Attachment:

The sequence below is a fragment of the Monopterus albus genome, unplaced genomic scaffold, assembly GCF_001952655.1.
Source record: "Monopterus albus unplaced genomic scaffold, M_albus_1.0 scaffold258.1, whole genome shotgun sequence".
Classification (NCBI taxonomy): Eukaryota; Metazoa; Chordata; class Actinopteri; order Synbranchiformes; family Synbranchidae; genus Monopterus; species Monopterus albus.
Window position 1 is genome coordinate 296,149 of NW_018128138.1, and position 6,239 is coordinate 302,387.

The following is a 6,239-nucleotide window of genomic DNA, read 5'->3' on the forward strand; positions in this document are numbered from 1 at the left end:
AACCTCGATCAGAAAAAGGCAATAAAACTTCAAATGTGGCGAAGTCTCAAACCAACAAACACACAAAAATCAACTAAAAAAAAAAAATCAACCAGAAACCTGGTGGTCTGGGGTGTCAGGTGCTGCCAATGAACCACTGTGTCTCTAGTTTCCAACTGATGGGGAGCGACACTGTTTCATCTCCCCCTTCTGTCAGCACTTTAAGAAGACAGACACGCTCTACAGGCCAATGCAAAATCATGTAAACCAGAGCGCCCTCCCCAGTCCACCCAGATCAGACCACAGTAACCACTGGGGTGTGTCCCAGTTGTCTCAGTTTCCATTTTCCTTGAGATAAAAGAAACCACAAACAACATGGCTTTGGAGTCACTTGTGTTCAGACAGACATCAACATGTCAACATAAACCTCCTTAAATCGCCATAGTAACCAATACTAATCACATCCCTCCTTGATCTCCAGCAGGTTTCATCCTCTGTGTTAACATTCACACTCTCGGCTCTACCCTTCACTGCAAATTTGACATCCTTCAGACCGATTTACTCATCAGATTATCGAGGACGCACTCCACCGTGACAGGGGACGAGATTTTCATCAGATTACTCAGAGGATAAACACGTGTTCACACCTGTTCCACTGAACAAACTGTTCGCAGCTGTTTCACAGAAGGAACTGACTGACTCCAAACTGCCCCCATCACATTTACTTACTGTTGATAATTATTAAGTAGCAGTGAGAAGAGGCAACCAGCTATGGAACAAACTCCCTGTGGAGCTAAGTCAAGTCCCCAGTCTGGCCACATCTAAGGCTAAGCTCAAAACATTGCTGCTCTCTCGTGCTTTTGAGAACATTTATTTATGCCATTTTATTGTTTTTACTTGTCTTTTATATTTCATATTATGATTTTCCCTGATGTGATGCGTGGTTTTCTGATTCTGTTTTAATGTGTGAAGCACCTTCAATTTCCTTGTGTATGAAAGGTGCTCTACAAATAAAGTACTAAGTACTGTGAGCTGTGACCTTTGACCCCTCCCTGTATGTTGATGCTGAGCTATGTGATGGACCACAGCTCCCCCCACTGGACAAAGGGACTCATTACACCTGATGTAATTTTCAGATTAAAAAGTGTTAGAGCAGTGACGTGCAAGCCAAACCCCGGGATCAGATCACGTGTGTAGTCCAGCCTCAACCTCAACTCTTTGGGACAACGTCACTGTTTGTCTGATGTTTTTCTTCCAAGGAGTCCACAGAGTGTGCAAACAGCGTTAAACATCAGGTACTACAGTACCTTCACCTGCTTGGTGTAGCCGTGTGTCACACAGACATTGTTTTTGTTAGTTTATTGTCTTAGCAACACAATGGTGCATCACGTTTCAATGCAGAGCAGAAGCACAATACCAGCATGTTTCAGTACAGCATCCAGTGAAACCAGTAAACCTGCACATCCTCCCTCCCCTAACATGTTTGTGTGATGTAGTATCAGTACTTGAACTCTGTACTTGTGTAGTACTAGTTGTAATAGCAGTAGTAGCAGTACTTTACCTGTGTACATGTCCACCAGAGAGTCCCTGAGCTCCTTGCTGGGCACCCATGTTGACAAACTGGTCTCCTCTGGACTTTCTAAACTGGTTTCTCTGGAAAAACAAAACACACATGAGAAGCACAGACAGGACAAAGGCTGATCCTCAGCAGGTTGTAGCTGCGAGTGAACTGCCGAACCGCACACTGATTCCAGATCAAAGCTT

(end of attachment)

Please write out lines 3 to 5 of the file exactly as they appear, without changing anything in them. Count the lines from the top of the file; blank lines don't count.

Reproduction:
Classification (NCBI taxonomy): Eukaryota; Metazoa; Chordata; class Actinopteri; order Synbranchiformes; family Synbranchidae; genus Monopterus; species Monopterus albus.
Window position 1 is genome coordinate 296,149 of NW_018128138.1, and position 6,239 is coordinate 302,387.

The following is a 6,239-nucleotide window of genomic DNA, read 5'->3' on the forward strand; positions in this document are numbered from 1 at the left end: